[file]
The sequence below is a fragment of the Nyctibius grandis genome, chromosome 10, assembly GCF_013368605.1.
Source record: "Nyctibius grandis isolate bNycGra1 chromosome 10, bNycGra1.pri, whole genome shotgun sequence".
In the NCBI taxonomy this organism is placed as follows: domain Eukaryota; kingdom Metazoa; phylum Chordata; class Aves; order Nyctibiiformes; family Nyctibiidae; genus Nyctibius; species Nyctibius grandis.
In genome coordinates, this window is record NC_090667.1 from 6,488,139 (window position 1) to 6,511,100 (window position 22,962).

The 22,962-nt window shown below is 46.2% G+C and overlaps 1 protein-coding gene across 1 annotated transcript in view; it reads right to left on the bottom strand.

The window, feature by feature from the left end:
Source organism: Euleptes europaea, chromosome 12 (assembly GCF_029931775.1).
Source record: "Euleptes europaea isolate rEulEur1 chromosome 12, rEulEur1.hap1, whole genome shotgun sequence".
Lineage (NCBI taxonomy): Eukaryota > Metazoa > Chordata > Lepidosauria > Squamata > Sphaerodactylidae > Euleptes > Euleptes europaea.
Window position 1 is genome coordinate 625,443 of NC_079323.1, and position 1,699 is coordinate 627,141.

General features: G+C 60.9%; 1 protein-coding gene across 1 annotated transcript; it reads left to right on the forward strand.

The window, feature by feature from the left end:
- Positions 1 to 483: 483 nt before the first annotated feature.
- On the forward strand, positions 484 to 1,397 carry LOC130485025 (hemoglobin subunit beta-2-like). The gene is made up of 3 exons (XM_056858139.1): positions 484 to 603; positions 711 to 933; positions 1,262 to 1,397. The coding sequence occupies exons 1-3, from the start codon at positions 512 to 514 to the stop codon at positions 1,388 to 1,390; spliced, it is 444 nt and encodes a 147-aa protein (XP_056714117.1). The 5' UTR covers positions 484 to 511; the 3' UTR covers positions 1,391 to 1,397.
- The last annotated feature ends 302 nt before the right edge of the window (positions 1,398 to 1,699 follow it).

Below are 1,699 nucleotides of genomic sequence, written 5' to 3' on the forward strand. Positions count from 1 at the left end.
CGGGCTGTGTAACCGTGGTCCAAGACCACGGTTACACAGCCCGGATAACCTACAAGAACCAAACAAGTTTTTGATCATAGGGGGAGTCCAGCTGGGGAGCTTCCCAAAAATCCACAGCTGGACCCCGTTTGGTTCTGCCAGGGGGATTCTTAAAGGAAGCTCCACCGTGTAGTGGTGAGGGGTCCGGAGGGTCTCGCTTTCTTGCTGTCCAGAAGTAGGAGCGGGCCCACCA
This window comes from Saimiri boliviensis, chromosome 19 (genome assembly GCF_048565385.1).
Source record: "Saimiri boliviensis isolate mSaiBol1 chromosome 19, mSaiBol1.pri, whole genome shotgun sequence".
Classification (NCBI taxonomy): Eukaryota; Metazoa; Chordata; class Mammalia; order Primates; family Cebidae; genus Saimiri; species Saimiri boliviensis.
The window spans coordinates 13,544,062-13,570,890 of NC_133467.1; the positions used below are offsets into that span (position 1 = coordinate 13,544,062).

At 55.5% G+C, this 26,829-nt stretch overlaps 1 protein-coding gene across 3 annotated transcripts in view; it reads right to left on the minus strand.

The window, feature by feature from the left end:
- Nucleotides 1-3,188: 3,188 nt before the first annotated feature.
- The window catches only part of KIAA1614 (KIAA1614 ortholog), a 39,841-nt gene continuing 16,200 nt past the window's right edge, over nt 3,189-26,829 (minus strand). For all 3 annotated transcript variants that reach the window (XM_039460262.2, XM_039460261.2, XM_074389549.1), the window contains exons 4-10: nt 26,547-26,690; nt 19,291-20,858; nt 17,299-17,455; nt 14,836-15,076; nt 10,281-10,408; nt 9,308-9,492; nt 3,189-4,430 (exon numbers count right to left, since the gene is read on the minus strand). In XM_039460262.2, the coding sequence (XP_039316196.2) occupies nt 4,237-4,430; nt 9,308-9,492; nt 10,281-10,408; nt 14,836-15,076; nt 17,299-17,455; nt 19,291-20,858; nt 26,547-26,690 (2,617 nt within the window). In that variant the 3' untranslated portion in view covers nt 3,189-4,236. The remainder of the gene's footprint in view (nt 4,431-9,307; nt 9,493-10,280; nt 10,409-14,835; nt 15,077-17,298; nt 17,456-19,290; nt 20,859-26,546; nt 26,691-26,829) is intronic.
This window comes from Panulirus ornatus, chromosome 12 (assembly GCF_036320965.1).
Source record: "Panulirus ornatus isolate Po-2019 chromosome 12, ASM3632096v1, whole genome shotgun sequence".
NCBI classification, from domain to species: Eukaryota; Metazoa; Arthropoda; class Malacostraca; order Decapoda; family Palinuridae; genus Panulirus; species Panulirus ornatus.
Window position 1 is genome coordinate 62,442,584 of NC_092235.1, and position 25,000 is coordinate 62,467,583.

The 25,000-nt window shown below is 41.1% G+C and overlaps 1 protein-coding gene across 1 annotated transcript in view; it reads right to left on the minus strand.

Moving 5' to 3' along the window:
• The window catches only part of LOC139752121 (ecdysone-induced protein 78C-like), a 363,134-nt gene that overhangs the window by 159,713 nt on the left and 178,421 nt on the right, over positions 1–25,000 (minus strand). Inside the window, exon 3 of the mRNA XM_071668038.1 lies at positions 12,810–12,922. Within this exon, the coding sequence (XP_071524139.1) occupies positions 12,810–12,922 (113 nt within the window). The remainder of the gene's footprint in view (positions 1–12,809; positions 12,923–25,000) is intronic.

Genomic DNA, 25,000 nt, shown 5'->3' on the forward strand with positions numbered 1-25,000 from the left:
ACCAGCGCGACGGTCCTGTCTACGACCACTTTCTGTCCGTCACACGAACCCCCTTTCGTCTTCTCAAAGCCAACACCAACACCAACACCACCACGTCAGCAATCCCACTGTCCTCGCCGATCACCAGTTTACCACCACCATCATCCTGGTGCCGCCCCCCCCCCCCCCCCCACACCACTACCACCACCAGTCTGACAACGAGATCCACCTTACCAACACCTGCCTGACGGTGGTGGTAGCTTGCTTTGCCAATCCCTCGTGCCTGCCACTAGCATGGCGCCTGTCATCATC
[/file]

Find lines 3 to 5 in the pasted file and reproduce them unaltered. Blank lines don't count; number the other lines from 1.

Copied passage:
In the NCBI taxonomy this organism is placed as follows: domain Eukaryota; kingdom Metazoa; phylum Chordata; class Aves; order Nyctibiiformes; family Nyctibiidae; genus Nyctibius; species Nyctibius grandis.
In genome coordinates, this window is record NC_090667.1 from 6,488,139 (window position 1) to 6,511,100 (window position 22,962).

The 22,962-nt window shown below is 46.2% G+C and overlaps 1 protein-coding gene across 1 annotated transcript in view; it reads right to left on the bottom strand.